Plaster of Paris
We bring it home every year, thinking it as a God.
With the hollow purse of culture, we go to the workshop
to survey the clay idols
like a row of chastened impoverished school children.
For a moment we sense divinity in them.
We measure the price of that 20-inch make-belief, and book our idol.
The Plaster of Paris sculpture watches us go,
staring dispassionately at our receding backs
the way our bodies would regard the last breath
when it vanishes
Mother, of course, comments
that the idol contains a lot of spirit.
Visitors drop by the house
all as plastic as Plaster of Paris
speaking nothing even if they speak much.
Outside, it’s Aarti prayer-time
inside, mother-father argue
the Aarti ups in volume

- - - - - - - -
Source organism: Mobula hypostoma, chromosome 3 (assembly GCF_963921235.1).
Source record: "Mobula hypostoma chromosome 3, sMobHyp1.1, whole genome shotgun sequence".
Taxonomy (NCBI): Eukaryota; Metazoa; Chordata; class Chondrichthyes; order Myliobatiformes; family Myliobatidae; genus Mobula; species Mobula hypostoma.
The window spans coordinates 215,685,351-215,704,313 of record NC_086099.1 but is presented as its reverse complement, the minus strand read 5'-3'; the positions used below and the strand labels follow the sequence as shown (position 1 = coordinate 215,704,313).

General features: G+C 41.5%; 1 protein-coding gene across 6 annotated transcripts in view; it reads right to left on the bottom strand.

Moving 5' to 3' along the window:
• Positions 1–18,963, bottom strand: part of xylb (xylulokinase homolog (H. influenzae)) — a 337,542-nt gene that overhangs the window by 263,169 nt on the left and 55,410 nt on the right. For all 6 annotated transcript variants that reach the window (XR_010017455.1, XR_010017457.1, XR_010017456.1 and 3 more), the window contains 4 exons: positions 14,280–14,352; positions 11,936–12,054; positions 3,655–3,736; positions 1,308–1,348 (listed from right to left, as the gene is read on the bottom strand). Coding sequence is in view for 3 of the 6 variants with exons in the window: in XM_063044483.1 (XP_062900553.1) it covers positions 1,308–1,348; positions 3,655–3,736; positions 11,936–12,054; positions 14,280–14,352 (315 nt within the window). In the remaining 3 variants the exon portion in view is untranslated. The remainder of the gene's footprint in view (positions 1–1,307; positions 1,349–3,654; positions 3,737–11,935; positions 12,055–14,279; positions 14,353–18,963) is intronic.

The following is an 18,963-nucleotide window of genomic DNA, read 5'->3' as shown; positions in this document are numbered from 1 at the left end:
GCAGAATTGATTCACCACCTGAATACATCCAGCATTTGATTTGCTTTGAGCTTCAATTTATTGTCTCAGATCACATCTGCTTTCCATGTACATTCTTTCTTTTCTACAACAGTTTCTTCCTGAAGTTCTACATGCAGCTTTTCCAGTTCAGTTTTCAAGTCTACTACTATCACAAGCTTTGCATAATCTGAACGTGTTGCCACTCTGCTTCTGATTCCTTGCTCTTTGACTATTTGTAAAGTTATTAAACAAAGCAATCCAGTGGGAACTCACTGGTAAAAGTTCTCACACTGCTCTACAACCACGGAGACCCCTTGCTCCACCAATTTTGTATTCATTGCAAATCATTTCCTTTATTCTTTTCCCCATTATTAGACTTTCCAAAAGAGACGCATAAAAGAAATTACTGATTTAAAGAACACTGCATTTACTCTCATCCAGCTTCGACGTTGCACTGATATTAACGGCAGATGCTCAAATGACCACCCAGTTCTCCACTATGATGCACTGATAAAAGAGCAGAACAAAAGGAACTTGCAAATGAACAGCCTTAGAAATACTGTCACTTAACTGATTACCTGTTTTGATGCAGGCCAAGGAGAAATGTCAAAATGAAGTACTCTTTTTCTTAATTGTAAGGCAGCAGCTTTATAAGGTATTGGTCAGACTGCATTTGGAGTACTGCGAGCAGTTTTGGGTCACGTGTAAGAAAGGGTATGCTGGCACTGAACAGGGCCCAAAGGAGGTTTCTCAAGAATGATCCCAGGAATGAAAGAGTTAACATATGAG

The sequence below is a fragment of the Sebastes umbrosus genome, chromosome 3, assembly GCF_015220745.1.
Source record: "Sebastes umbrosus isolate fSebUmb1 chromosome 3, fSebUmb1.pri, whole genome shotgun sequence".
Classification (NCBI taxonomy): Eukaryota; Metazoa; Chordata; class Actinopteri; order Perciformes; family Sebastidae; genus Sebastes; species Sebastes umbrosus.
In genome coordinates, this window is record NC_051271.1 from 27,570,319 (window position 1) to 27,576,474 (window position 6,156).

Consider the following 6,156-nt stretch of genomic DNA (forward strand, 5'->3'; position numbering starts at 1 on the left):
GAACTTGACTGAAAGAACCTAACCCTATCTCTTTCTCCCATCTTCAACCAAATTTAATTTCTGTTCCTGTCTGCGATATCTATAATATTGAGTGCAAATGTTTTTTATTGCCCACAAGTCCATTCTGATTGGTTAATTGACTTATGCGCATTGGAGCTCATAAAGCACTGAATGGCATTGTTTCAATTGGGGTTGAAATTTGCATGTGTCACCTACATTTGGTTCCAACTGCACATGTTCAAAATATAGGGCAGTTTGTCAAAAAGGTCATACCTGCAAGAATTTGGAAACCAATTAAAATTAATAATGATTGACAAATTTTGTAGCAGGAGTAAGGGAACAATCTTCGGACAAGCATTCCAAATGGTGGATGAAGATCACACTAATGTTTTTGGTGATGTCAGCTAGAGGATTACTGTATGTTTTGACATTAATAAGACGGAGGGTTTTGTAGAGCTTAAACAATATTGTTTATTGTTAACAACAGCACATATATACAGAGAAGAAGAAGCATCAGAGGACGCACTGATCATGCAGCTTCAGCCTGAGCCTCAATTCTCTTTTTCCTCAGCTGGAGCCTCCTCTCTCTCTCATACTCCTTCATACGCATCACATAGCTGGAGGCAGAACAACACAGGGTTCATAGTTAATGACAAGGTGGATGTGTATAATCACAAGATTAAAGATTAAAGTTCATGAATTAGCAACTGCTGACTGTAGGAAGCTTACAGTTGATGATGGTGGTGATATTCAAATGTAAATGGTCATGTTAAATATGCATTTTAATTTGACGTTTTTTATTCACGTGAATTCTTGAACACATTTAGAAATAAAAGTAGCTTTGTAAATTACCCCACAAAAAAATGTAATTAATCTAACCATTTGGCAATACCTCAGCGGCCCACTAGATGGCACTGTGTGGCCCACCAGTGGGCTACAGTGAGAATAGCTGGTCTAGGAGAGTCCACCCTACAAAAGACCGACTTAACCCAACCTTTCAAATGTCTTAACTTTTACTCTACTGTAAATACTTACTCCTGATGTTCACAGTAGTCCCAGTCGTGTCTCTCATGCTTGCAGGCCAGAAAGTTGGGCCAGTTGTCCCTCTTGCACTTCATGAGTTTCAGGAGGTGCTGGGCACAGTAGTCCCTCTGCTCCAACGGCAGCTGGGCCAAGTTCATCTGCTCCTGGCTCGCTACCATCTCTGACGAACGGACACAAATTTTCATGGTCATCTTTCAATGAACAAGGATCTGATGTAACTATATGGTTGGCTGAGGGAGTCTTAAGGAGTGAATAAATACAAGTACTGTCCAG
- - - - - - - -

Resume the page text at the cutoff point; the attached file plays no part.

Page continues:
propelled from our guts and navels
after the Aarti, I convince myself
that: with this, God has become glad.
An uncle turns up
who doesn’t speak much
he circumcircles God with the Aarti’s tray
eats dinner and leaves
Only later do we realize
uncle worked in Don Dawood’s gang. Hardcore criminal.
Like now we know – Ganesha naught it’s CaSO4.2H2O.
Both are gospel truths but
insoluble and trivial.
In the presence of everyone, the idol is immersed
from young to old people are misty-shifty-eyed
On the wooden pedestal we get back a residue of riverbed
we worship the clump of mud
in this, the mud gets the status of Plaster of Paris
appeasing-shapeasing Mother Earth etcetera.
No damage to the environment.
So from this year onward we will bring home an idol of pipeclay
pipeclay dissolves obediently into water and consciousness.
With new mud we play a new game.
We buy mud. We let dissolve it in water.
The earth’s truth. Burying it in the earth itself.